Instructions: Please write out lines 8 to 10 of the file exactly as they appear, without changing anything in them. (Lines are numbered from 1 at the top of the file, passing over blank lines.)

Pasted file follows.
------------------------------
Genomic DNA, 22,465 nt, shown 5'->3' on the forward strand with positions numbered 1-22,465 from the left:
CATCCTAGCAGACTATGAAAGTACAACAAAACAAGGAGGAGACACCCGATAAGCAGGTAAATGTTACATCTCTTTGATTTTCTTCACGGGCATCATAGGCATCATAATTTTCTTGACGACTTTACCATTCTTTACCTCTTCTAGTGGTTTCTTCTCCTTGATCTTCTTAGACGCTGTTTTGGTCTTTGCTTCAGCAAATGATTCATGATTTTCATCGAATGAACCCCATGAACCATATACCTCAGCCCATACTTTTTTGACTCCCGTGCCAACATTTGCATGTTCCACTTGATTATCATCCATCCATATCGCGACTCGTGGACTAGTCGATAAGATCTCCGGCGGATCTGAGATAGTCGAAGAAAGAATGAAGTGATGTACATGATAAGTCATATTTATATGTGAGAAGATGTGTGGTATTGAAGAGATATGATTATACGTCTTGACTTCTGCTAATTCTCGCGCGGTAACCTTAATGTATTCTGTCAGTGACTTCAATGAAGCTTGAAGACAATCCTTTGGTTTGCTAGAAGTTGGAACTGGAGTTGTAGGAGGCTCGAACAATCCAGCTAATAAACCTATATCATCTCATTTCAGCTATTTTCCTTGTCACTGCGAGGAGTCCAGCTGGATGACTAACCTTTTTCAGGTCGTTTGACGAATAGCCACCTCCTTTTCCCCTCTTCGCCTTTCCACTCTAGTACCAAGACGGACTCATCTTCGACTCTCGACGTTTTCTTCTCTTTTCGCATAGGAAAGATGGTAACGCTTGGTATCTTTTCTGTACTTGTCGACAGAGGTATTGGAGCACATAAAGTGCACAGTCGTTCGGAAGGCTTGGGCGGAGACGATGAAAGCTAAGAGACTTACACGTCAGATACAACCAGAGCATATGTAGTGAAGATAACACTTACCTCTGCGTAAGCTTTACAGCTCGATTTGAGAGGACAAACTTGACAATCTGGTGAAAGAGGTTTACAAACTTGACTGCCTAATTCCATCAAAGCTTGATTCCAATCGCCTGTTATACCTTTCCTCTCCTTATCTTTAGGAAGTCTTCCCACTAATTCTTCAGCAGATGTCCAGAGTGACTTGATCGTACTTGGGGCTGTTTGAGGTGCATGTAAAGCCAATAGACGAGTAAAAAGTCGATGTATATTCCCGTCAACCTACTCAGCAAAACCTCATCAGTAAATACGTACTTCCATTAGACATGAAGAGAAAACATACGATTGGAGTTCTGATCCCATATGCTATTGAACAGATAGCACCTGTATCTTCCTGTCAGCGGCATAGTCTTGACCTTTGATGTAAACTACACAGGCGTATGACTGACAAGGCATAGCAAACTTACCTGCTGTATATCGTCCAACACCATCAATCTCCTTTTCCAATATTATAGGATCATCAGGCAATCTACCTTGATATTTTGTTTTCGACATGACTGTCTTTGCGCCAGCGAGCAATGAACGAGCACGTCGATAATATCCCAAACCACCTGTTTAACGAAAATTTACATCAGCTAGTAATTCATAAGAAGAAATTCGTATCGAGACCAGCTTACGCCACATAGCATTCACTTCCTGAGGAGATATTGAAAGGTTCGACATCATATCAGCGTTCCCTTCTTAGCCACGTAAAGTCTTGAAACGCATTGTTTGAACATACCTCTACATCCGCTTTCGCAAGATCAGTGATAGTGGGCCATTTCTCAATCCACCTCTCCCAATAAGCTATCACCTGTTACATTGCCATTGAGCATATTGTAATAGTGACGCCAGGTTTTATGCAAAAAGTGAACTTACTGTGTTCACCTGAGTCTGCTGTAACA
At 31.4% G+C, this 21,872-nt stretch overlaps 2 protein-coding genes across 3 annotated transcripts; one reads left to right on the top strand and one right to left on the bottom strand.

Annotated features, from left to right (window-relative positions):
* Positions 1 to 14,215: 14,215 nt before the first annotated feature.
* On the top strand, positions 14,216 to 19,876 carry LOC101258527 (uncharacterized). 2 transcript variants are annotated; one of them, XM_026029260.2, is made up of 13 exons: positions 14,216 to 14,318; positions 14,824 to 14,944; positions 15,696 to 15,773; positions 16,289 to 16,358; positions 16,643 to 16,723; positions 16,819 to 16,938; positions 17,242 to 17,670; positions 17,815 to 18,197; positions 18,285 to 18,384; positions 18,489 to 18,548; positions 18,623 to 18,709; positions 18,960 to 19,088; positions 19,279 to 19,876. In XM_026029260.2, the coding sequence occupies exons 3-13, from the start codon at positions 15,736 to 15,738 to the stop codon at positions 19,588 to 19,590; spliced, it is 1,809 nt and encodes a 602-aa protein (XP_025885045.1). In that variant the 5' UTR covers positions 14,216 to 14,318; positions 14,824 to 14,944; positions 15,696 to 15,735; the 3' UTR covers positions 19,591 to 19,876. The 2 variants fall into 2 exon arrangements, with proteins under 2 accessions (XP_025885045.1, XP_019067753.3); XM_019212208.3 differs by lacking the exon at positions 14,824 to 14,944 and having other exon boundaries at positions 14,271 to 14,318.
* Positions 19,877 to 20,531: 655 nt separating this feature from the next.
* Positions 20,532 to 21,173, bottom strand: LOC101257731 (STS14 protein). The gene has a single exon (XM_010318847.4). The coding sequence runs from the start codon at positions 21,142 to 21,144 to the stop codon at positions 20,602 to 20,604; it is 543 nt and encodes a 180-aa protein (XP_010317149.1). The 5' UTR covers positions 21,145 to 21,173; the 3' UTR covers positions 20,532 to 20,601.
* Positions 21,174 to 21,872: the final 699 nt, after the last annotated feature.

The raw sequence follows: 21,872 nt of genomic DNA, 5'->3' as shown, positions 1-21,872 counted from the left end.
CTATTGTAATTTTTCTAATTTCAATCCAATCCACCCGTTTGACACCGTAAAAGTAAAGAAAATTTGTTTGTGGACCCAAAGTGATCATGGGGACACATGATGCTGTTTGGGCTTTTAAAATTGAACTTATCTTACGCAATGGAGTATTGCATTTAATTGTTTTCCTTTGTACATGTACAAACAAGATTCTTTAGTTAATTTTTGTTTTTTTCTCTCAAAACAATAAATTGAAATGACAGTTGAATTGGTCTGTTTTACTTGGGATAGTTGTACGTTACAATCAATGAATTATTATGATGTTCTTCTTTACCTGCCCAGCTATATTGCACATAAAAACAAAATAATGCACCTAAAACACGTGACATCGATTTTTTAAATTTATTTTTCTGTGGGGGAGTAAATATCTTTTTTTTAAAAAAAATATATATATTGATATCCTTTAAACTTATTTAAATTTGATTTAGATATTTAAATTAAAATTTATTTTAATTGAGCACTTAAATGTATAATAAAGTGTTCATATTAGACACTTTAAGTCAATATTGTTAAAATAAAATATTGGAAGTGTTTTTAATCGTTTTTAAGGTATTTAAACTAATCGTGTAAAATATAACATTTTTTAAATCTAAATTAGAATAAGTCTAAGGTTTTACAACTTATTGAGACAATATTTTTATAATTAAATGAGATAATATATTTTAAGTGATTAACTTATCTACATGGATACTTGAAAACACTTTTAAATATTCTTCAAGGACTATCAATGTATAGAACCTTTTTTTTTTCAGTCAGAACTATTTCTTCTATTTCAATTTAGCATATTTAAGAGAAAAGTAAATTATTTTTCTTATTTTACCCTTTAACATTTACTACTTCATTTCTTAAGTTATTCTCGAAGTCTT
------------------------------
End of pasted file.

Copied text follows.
* Positions 20,532 to 21,173, bottom strand: LOC101257731 (STS14 protein). The gene has a single exon (XM_010318847.4). The coding sequence runs from the start codon at positions 21,142 to 21,144 to the stop codon at positions 20,602 to 20,604; it is 543 nt and encodes a 180-aa protein (XP_010317149.1). The 5' UTR covers positions 21,145 to 21,173; the 3' UTR covers positions 20,532 to 20,601.
* Positions 21,174 to 21,872: the final 699 nt, after the last annotated feature.

The raw sequence follows: 21,872 nt of genomic DNA, 5'->3' as shown, positions 1-21,872 counted from the left end.